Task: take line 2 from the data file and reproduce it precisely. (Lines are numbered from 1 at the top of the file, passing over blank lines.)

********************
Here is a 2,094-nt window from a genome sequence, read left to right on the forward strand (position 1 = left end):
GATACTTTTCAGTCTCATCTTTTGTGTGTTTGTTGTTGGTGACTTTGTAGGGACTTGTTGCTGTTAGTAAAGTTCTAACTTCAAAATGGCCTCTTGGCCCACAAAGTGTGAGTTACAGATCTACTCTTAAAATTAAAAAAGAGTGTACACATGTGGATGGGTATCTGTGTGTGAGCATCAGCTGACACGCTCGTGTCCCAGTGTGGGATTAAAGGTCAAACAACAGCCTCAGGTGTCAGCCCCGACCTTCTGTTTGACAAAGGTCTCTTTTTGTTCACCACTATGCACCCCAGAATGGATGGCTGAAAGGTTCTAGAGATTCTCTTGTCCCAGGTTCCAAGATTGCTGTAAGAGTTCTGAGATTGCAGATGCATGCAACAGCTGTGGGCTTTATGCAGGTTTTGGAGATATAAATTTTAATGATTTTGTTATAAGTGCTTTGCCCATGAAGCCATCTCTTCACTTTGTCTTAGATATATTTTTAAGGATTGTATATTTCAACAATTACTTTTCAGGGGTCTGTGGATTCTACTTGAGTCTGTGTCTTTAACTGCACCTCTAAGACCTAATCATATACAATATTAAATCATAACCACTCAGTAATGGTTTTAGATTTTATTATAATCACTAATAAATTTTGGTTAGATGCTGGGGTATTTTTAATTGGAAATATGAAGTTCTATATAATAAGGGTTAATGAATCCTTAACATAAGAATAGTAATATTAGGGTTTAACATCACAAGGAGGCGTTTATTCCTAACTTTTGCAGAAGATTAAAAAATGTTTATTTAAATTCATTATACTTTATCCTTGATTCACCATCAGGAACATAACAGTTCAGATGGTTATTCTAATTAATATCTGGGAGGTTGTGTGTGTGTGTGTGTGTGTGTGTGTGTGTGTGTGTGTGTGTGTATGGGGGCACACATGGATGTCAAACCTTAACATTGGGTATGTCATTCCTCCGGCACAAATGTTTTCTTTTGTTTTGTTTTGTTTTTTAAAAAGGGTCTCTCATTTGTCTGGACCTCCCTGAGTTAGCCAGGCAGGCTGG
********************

GATACTTTTCAGTCTCATCTTTTGTGTGTTTGTTGTTGGTGACTTTGTAGGGACTTGTTGCTGTTAGTAAAGTTCTAACTTCAAAATGGCCTCTTGGCCCACAAAGTGTGAGTTACAGATCTACTCTTAAAATTAAAAAAGAGTGTACACATGTGGATGGGTATCTGTGTGTGAGCATCAGCTGACACGCTCGTGTCCCAGTGTGGGATTAAAGGTCAAACAACAGCCTCAGGTGTCAGCCCCGACCTTCTGTTTGACAAAGGTCTCTTTTTGTTCACCACTATGCACCCCAGAATGGATGGCTGAAAGGTTCTAGAGATTCTCTTGTCCCAGGTTCCAAGATTGCTGTAAGAGTTCTGAGATTGCAGATGCATGCAACAGCTGTGGGCTTTATGCAGGTTTTGGAGATATAAATTTTAATGATTTTGTTATAAGTGCTTTGCCCATGAAGCCATCTCTTCACTTTGTCTTAGATATATTTTTAAGGATTGTATATTTCAACAATTACTTTTCAGGGGTCTGTGGATTCTACTTGAGTCTGTGTCTTTAACTGCACCTCTAAGACCTAATCATATACAATATTAAATCATAACCACTCAGTAATGGTTTTAGATTTTATTATAATCACTAATAAATTTTGGTTAGATGCTGGGGTATTTTTAATTGGAAATATGAAGTTCTATATAATAAGGGTTAATGAATCCTTAACATAAGAATAGTAATATTAGGGTTTAACATCACAAGGAGGCGTTTATTCCTAACTTTTGCAGAAGATTAAAAAATGTTTATTTAAATTCATTATACTTTATCCTTGATTCACCATCAGGAACATAACAGTTCAGATGGTTATTCTAATTAATATCTGGGAGGTTGTGTGTGTGTGTGTGTGTGTGTGTGTGTGTGTGTGTGTGTGTGTATGGGGGCACACATGGATGTCAAACCTTAACATTGGGTATGTCATTCCTCCGGCACAAATGTTTTCTTTTGTTTTGTTTTGTTTTTTAAAAAGGGTCTCTCATTTGTCTGGACCTCCCTGAGTTAGCCAGGCAGGCTGG